African intellectual property law, practice and policies. This weblog provides news, information and comment on IP law, practice and business deals right across Africa. Ce blog propose des actualités, informations, et commentaires sur la législation et la pratique en matière de propriété intellectuelle et de droit des contrats d'affaires en Afrique. For some insight into the origins of this blog click here.
Wednesday, 25 September 2013
How grand is Grandmark? - SCA's spare part decision in RSA
This is the first in a two post commentary by guest blogger Jeremy Speres of Floor Swart on the Supreme Court of Appeal decision in BMW v Grandmark which was delivered last week. This post deals deals with the alleged design infringement by BMW. The second post provides further commentary, addressing whether this decision does actually spell the end of spare part protection under design law in South Africa, as well as dealing with trade mark aspects of the decision.
S14(6)-are those teeth sharp ?
members of the statutory committee appointed to review the predecessor to the
current Designs Act once decried the current Act as follows: “the Act is rather
like a camel…in the humorous sense of a camel being a horse
designed by a committee” (as quoted in Burrells South African Patent and Design
Law, citing Prof.
in the long-running BMW v Grandmark
dispute are all too familiar with the camel-esque nature of parts of the
Designs Act. Prof. Roshana Kelbrick
previously summarised the facts and the findings of the High Court in a
sterling piece on this blog here. After BMW appealed the matter to the Supreme
Court of Appeal, it was the turn of the Bloemfontein court to attempt to smooth
the camel’s back.
those readers who had hoped for some clarity as to the scope of section 14(6)
of the Designs Act, the appeal court expressly declined to consider it (see
para 7). Despite this, the appeal court
did however concur with the High Court in a manner that will make it very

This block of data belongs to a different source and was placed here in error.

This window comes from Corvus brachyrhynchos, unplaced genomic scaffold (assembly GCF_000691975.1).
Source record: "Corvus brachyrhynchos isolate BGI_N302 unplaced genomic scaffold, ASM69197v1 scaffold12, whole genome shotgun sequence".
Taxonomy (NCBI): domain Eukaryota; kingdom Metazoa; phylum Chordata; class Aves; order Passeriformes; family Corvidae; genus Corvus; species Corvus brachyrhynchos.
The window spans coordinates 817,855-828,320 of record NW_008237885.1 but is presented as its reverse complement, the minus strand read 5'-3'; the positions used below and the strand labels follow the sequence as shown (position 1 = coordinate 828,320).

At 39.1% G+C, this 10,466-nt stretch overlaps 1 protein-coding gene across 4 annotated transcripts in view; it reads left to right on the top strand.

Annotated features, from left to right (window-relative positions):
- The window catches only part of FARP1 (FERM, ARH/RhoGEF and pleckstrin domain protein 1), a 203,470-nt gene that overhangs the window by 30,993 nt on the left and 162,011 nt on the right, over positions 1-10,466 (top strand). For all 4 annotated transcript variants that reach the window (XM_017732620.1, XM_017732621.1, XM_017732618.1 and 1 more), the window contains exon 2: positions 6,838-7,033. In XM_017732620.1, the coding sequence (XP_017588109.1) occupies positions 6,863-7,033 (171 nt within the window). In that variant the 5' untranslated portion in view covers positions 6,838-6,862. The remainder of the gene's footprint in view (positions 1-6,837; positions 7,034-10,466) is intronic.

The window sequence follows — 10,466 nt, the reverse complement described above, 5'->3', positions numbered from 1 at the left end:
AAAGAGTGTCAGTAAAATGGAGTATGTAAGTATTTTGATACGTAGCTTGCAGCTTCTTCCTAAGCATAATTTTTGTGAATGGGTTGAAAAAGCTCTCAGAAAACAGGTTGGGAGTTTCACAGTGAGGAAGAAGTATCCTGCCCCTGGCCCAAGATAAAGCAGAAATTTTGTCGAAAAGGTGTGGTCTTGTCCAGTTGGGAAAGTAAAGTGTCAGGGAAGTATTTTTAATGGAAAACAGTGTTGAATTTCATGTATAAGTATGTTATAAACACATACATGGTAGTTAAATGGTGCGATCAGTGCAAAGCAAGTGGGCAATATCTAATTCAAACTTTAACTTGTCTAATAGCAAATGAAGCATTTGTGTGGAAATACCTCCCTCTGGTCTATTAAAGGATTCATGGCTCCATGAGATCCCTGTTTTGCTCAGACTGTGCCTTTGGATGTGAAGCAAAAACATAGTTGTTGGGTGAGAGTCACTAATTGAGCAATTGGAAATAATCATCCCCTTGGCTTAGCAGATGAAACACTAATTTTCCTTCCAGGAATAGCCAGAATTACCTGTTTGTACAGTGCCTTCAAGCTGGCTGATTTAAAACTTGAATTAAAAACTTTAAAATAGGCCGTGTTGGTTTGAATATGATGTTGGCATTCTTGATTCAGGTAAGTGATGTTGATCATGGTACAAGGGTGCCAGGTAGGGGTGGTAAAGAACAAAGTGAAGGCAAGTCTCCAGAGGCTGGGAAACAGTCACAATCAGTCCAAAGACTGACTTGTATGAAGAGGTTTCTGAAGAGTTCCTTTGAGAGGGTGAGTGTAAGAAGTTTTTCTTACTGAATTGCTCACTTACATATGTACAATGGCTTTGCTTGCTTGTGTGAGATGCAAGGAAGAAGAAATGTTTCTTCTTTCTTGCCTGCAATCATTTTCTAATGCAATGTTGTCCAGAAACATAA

difficult for spare parts to be protected through the Designs Act in future. Section 14(6) can be read here.
to the High Court decision, the general thinking was that section 14(6)
prevents the protection of spare parts as registered functional designs, but
that they could possibly be protected as aesthetic designs (provided the Act’s other
requirements are met) as a result of the legislature not expressly including
aesthetic designs within the ambit of the section 14(6) exclusion. However, as Prof. Wim
Alberts and Sara-Jane Pluke
(the latter successfully represented Grandmark before both courts) have pointed
out in an erudite piece in Without
Prejudice (September 2012), the High Court effectively adopted an approach
that extended the section 14(6) exclusion to aesthetic designs as well. This was a result of the court’s finding that spare
parts are, by their nature, wholly functional (their sole purpose being to
replace other parts), and are therefore not registrable as aesthetic designs. The appeal court concurred (see para 13).
appeal BMW raised the argument that its spare parts are not wholly functional but
incorporate elements that “appeal to and are judged solely by the eye”,
entitling them to registration as aesthetic designs. In this regard, BMW argued that because the
designs of its vehicles as wholes qualify for aesthetic design protection, it
follows that their constituent components must too. The court dealt with this swiftly, stating
that the component designs must be judged on their individual qualities,
independently of the vehicle as a whole.
They are not selected because they appeal to the eye, but solely for the
function they perform – to restore the vehicle to its original form (see paras
12 – 13).
such reasoning, BMW submitted that an owner of one of its vehicles may
conceivably choose to replace an original component with a component of a
different design in order to modify the appearance of the vehicle, indicating
that components do in fact have aesthetic qualities. The appeal court however reversed that
submission and found that it had to consider BMW’s components as covered by
their registered designs and not the modified components of others instead. In the words of the court, “Perhaps there are eccentric motorists to
whom it might appeal to fit a BMW fender, for example, to a vehicle of a different
kind – though it is difficult to imagine one – but the designs are not to be
judged by their appeal to eccentricity.”
It is at this point in the judgement that one gets the distinct
impression that we won’t be seeing Nugent JA (who wrote the unanimous
judgement) driving around with a giant tail wing anytime soon…
the appeal court agreed with the High Court and held that BMW’s aesthetic
designs were purely functional and fell to be revoked."